Germany has profited from the Greek economic crisis to the tune of 100 billion euros ($109 billion), according to a new study published Monday.
The sum represents money Germany saved through lower interest payments on funds the government borrowed while the investors were looking for safe investments, the study said by Halle Institute for Economic Research and posted by non-profit Leibniz Institute of Economic Research.
“These savings exceed the costs of the crisis — even if Greece were to default on its entire debt,” said the paper.
“Germany has clearly benefited from the Greek crisis.”
When investors are faced with turmoil, they typically seek a safe haven for their money, and export champion Germany “disproportionately benefited” from that during the debt crisis, it said.
“Every time financial markets faced negative news on Greece in recent years, interest rates on German government bonds fell, and every time there was good news, they rose.”
Germany, the eurozone’s effective paymaster, has demanded fiscal discipline and tough economic reforms in Greece in return for consenting to new aid from international creditors.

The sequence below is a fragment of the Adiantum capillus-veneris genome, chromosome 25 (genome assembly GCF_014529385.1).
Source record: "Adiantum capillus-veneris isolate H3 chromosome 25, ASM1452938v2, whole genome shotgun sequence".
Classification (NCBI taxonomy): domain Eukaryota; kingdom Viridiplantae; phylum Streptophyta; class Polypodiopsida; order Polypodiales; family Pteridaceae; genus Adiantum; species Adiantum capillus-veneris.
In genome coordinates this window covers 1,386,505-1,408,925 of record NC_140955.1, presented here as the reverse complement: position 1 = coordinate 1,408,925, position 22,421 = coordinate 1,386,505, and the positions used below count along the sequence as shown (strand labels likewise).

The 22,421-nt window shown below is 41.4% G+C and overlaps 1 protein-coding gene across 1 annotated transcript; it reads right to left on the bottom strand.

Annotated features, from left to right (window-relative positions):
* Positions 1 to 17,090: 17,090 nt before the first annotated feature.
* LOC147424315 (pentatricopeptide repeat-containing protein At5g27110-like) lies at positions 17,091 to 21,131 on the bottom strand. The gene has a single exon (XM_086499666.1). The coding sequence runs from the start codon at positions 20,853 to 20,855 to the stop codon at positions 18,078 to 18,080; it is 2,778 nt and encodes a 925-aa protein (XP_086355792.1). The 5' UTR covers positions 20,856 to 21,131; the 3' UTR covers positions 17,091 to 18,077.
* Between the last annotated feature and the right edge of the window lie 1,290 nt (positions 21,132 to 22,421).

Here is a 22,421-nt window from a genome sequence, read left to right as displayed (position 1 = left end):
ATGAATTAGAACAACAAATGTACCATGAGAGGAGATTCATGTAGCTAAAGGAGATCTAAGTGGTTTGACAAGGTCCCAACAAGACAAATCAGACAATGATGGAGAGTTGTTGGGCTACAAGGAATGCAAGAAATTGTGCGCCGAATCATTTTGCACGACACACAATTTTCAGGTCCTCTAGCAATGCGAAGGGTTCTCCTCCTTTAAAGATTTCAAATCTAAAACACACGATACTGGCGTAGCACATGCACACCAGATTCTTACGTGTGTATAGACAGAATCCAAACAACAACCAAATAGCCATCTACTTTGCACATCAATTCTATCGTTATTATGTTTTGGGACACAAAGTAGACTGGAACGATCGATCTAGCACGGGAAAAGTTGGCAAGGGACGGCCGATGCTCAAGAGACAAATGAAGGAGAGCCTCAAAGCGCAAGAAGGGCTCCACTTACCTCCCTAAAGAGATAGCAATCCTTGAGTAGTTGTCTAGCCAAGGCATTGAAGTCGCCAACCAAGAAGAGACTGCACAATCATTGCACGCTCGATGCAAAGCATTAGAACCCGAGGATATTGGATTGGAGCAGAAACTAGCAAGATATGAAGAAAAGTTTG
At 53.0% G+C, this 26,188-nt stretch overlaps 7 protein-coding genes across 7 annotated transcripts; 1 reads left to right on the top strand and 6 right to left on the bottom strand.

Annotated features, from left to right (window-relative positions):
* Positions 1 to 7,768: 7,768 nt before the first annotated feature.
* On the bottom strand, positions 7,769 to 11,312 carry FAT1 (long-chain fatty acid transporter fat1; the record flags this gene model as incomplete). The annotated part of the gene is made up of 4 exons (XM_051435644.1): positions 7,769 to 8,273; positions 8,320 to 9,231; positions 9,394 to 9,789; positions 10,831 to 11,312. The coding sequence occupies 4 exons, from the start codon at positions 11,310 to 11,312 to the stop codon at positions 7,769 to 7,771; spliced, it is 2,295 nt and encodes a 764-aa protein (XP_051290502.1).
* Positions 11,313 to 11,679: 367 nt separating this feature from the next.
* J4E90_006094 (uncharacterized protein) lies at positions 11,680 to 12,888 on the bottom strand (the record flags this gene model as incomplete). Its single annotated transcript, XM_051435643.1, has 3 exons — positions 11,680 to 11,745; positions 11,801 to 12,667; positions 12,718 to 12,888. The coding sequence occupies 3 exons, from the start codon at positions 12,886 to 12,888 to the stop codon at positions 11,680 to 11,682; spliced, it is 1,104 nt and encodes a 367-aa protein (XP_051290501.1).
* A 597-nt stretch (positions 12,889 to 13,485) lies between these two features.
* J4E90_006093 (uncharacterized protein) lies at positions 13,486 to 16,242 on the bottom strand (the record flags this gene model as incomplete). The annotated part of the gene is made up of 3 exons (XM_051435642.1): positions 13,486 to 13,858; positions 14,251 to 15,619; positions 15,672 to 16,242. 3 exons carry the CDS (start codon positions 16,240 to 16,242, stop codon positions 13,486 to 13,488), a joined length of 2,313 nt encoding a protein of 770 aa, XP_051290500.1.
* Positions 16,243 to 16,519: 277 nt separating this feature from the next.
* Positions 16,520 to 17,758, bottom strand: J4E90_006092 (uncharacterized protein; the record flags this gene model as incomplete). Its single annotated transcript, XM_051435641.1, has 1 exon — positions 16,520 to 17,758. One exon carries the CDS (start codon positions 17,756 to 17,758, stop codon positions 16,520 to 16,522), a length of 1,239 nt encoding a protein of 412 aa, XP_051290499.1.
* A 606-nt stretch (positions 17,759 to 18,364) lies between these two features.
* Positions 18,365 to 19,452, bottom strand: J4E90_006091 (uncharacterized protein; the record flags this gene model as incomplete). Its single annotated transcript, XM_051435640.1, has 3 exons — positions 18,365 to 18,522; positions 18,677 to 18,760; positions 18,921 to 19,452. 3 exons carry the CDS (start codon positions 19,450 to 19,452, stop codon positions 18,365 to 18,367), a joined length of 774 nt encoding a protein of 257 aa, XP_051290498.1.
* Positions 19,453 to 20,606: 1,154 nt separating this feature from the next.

The institute, however, argued that the balanced budget was possible in large part only because of Germany’s interest savings amid the Greek debt crisis.
The estimated 100 billion euros Germany had saved since 2010 accounted for over three percent of GDP, said the institute based in the eastern city of Halle.
The bonds of other countries – including the United States, France and the Netherlands – had also benefited, but “to a much smaller extent”.
Germany’s share of the international rescue packages for Greece, including a new loan being negotiated now, came to around 90 billion euros, said the institute.
“Even if Greece doesn’t pay back a single cent, the German public purse has benefited financially from the crisis,” the paper concluded.
Source: Al-Manar Websites